#xbox one

Ben Thompson:

Over the last two generations of consoles, however, prices have actually risen, and today a Playstation 4 or Xbox One is nearly the same price as an average PC.

In some respects, this makes no sense: why hasn’t Moore’s law had the same impact on consoles as it has had on PCs? Moreover, when you consider that consoles now compete with a whole host of new time-wasters like phones, tablets, social networks, dramatically expanded TV offerings, the Internet, etc., it’s downright bizarre.


Let me be very clear: this is a perfectly rational response by Microsoft, and a strategic disaster, all at the same time. The reason the Xbox existed in the first place was to give Microsoft a toe-hold in the living room. Over time the expectation was that the entertainment aspects of the console would make it appeal to not just gamers, but normal consumers as well. Instead, Microsoft has (understandably) been captured by gamers, and the only purpose their original strategic intent has served has been to make them less competitive with said gamers (the Xbox was more expensive and made different processing choices in order to accommodate the Kinect-centric entertainment focus). Meanwhile, no rational non-gamer will buy an Xbox One for $499 $399 in the face of sub-$100 alternatives like the Apple TV, Kindle Fire TV, or Roku.

Lots of great stuff here by Thompson. Much of this is exactly why I felt like this generation of consoles could be very troublesome for these companies. And yes, why I think Apple has a very real opening here (I may have just been off by a year).

Microsoft isn’t just doing the wrong thing, they’re doing the opposite of what they should be doing if they really want to own the living room.

Microsoft made a gaming box that didn’t game well, banked on controlling the content gateway with an expensive peripheral that customers despised and resented paying for, and wondered why it didn’t sell.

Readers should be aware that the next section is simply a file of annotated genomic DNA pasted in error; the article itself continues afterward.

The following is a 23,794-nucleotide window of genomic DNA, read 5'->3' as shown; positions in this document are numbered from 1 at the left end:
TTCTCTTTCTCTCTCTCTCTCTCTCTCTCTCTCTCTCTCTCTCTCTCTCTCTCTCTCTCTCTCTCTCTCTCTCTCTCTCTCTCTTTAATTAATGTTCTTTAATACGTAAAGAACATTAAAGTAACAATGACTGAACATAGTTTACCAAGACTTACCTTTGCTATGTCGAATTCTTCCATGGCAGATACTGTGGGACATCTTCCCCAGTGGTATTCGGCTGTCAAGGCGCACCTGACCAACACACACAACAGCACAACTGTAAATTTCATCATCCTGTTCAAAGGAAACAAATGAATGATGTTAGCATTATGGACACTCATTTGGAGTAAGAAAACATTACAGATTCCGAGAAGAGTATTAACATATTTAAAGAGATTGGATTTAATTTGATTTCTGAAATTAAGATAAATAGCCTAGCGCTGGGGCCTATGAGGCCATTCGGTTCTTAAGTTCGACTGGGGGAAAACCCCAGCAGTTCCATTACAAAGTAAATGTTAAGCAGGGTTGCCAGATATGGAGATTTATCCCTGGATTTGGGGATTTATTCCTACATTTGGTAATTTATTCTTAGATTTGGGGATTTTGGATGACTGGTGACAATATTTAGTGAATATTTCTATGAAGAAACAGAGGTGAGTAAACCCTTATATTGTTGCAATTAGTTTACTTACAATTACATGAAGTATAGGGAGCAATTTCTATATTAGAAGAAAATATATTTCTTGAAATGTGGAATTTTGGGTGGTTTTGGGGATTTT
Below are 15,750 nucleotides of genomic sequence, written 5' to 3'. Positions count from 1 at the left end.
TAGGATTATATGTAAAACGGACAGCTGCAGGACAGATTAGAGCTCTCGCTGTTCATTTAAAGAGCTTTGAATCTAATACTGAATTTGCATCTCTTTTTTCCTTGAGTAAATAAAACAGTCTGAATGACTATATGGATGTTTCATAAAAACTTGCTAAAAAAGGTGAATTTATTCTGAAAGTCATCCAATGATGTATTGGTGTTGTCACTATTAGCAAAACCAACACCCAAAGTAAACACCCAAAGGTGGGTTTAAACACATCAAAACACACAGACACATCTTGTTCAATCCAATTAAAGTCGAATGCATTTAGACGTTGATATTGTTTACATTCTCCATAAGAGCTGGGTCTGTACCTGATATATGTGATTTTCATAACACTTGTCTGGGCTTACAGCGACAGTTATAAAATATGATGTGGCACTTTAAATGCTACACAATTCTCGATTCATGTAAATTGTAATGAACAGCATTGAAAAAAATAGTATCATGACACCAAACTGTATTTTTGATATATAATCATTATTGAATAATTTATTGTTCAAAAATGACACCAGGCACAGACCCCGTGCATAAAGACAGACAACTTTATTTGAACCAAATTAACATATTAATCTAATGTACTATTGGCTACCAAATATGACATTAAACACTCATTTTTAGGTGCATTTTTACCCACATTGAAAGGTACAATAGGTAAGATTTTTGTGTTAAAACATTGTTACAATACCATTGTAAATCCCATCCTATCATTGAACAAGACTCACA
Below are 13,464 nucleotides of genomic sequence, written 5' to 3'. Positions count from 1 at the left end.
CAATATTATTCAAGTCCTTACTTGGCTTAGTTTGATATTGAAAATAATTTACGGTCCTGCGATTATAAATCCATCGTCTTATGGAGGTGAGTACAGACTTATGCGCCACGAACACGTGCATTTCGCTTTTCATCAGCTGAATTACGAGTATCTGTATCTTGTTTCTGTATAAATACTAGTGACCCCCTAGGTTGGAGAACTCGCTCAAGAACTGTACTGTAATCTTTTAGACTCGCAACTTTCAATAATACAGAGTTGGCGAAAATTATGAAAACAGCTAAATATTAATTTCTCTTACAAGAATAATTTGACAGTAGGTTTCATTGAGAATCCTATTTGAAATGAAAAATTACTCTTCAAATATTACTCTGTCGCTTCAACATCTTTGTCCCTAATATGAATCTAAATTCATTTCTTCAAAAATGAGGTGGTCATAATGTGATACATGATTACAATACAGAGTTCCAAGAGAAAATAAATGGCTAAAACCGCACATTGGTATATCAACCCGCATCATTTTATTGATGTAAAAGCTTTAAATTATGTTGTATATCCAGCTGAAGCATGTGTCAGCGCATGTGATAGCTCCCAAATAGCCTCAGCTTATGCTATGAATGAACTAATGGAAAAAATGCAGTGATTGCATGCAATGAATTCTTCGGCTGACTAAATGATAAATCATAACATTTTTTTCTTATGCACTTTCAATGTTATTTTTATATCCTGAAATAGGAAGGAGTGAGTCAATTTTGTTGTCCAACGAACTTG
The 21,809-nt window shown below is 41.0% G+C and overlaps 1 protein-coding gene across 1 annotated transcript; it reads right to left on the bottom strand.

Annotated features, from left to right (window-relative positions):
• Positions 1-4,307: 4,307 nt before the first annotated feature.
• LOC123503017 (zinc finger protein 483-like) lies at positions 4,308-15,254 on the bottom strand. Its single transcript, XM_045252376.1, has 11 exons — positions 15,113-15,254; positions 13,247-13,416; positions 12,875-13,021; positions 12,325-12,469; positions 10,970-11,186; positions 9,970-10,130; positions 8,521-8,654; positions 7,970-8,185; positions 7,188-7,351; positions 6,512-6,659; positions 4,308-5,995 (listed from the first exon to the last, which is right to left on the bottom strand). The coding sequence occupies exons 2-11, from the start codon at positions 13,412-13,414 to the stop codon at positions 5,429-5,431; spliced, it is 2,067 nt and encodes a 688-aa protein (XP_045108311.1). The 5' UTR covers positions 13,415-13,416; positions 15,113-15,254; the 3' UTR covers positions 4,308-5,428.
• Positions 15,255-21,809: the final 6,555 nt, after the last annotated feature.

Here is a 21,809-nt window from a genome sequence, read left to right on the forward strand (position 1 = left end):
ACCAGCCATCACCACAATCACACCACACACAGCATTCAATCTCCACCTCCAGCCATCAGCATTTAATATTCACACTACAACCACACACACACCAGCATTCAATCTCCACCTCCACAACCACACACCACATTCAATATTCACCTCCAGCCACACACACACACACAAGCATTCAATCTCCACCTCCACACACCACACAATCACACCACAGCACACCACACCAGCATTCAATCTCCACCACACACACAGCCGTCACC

Charlie Demerjian, on Microsoft unbundling the Kinect from the Xbox One. The whole post is well worth the read for his take on how Microsoft has grown “irrelevant to computing”.

Chris Kohler on the news that Microsoft will soon begin selling a $399 version of the Xbox One without the Kinect:

Price is the problem, as others have learned recently. Getting Xbox One’s price in line with PlayStation 4′s was paramount, and matching Sony in terms of online video streaming features was as well since that is also an extra cost associated with Xbox ownership. Microsoft having to suck it up again and roll back a feature to get the price down illustrates that this was really its only feasible move. (Getting rid of an unpopular peripheral has got to hurt a lot less than Sony having to ditch backward compatibility to get PlayStation 3′s price to a palatable level.)

I’m not sold that price is the only problem here. As I’ve said from the outset, this latest generation of consoles sound like mediocre upgrades at best. They’re not Wii U-level disasters, but they’re just too “meh" to compete in a world that is increasingly mobile.

Further, I think Microsoft just created a quagmire for developers who were told time and time again that all Xbox One’s would ship with the Kinect. With the change, who in their right mind would create a game that takes full advantage of the device? And that, in turn, will ensure the device itself is not a success.

Dawn Chmielewski:

Interviews with several entertainment industry executives who have attempted to do business with Xbox Entertainment Studios describe an operation with big ambitions to dominate the living room, but one that has gotten off to a rough start.

Sources paint a picture of a disorganized studio that struggles to close deals and lacks a fully fleshed-out business model. This inability to execute has turned off potential studio partners, they say, complicating the process of securing premium content.

Welcome to the land war in Asia, Microsoft.

Natasha Lomas on how the numbers are shaping up so far in the gaming console space:

The thing is neither of these new generation console flagships is selling very well when compared with previous generations of flagship consoles. The console market appears to be shrinking significantly — and that’s evidently having a knock-on impact on games studios and game development.